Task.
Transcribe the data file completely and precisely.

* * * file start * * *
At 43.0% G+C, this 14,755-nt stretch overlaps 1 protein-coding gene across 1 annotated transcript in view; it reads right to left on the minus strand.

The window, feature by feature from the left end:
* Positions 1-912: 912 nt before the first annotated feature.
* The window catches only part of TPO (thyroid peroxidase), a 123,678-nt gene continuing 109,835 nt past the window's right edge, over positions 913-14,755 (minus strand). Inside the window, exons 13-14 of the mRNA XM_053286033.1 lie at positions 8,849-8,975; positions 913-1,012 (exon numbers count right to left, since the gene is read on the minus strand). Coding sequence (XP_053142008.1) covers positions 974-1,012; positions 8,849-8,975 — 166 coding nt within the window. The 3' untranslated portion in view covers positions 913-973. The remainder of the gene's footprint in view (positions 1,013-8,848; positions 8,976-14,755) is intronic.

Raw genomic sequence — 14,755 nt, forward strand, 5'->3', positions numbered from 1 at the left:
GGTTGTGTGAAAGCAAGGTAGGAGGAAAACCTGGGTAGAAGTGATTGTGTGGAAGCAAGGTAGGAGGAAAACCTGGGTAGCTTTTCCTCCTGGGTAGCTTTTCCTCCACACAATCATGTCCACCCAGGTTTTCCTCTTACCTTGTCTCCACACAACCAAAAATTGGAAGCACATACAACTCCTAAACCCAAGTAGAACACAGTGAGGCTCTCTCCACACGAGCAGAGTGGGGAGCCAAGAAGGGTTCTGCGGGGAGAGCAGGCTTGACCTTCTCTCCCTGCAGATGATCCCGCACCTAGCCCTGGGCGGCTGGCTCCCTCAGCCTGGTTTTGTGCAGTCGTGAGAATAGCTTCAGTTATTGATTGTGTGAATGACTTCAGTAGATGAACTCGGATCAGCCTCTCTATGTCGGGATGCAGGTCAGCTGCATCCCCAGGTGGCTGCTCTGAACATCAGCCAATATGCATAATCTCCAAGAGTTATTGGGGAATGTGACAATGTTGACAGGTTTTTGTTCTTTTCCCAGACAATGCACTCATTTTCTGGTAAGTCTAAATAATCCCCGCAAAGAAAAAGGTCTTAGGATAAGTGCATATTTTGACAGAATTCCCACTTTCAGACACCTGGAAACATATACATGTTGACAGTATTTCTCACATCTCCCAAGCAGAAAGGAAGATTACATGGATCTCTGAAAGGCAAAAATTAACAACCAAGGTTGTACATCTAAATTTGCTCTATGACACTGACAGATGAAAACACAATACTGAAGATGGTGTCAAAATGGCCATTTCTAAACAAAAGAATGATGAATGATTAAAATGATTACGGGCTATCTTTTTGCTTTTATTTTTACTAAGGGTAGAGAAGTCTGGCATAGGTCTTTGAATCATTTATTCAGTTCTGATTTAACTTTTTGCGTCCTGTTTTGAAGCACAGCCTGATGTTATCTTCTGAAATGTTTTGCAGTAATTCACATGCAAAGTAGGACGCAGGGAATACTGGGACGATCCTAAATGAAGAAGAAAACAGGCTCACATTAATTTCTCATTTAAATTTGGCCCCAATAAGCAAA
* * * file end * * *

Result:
At 43.0% G+C, this 14,755-nt stretch overlaps 1 protein-coding gene across 1 annotated transcript in view; it reads right to left on the minus strand.

The window, feature by feature from the left end:
* Positions 1-912: 912 nt before the first annotated feature.
* The window catches only part of TPO (thyroid peroxidase), a 123,678-nt gene continuing 109,835 nt past the window's right edge, over positions 913-14,755 (minus strand). Inside the window, exons 13-14 of the mRNA XM_053286033.1 lie at positions 8,849-8,975; positions 913-1,012 (exon numbers count right to left, since the gene is read on the minus strand). Coding sequence (XP_053142008.1) covers positions 974-1,012; positions 8,849-8,975 — 166 coding nt within the window. The 3' untranslated portion in view covers positions 913-973. The remainder of the gene's footprint in view (positions 1,013-8,848; positions 8,976-14,755) is intronic.

Raw genomic sequence — 14,755 nt, forward strand, 5'->3', positions numbered from 1 at the left:
GGTTGTGTGAAAGCAAGGTAGGAGGAAAACCTGGGTAGAAGTGATTGTGTGGAAGCAAGGTAGGAGGAAAACCTGGGTAGCTTTTCCTCCTGGGTAGCTTTTCCTCCACACAATCATGTCCACCCAGGTTTTCCTCTTACCTTGTCTCCACACAACCAAAAATTGGAAGCACATACAACTCCTAAACCCAAGTAGAACACAGTGAGGCTCTCTCCACACGAGCAGAGTGGGGAGCCAAGAAGGGTTCTGCGGGGAGAGCAGGCTTGACCTTCTCTCCCTGCAGATGATCCCGCACCTAGCCCTGGGCGGCTGGCTCCCTCAGCCTGGTTTTGTGCAGTCGTGAGAATAGCTTCAGTTATTGATTGTGTGAATGACTTCAGTAGATGAACTCGGATCAGCCTCTCTATGTCGGGATGCAGGTCAGCTGCATCCCCAGGTGGCTGCTCTGAACATCAGCCAATATGCATAATCTCCAAGAGTTATTGGGGAATGTGACAATGTTGACAGGTTTTTGTTCTTTTCCCAGACAATGCACTCATTTTCTGGTAAGTCTAAATAATCCCCGCAAAGAAAAAGGTCTTAGGATAAGTGCATATTTTGACAGAATTCCCACTTTCAGACACCTGGAAACATATACATGTTGACAGTATTTCTCACATCTCCCAAGCAGAAAGGAAGATTACATGGATCTCTGAAAGGCAAAAATTAACAACCAAGGTTGTACATCTAAATTTGCTCTATGACACTGACAGATGAAAACACAATACTGAAGATGGTGTCAAAATGGCCATTTCTAAACAAAAGAATGATGAATGATTAAAATGATTACGGGCTATCTTTTTGCTTTTATTTTTACTAAGGGTAGAGAAGTCTGGCATAGGTCTTTGAATCATTTATTCAGTTCTGATTTAACTTTTTGCGTCCTGTTTTGAAGCACAGCCTGATGTTATCTTCTGAAATGTTTTGCAGTAATTCACATGCAAAGTAGGACGCAGGGAATACTGGGACGATCCTAAATGAAGAAGAAAACAGGCTCACATTAATTTCTCATTTAAATTTGGCCCCAATAAGCAAA